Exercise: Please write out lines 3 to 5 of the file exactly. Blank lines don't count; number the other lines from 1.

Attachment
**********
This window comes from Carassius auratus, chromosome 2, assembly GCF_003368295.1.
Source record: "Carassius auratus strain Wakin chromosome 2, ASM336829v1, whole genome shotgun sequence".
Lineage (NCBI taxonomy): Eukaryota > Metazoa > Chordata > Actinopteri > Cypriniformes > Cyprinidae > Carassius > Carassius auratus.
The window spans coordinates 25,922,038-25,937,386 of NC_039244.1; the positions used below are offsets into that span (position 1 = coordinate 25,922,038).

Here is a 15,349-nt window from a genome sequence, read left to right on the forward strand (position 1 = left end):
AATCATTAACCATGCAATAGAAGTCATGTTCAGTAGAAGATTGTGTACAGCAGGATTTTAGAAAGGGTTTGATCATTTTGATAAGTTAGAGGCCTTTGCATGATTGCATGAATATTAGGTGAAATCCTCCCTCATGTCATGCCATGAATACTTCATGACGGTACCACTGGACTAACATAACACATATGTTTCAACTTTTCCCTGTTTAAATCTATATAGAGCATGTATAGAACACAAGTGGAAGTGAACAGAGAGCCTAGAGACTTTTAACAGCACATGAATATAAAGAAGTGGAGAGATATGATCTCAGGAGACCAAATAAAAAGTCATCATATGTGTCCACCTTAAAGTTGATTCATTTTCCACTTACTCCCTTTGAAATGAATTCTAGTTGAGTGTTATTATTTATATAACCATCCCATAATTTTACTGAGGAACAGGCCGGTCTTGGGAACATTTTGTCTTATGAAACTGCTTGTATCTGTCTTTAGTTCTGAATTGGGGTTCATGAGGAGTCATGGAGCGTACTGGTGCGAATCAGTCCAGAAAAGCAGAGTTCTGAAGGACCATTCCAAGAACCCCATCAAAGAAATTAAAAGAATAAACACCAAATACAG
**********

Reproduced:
Lineage (NCBI taxonomy): Eukaryota > Metazoa > Chordata > Actinopteri > Cypriniformes > Cyprinidae > Carassius > Carassius auratus.
The window spans coordinates 25,922,038-25,937,386 of NC_039244.1; the positions used below are offsets into that span (position 1 = coordinate 25,922,038).

Here is a 15,349-nt window from a genome sequence, read left to right on the forward strand (position 1 = left end):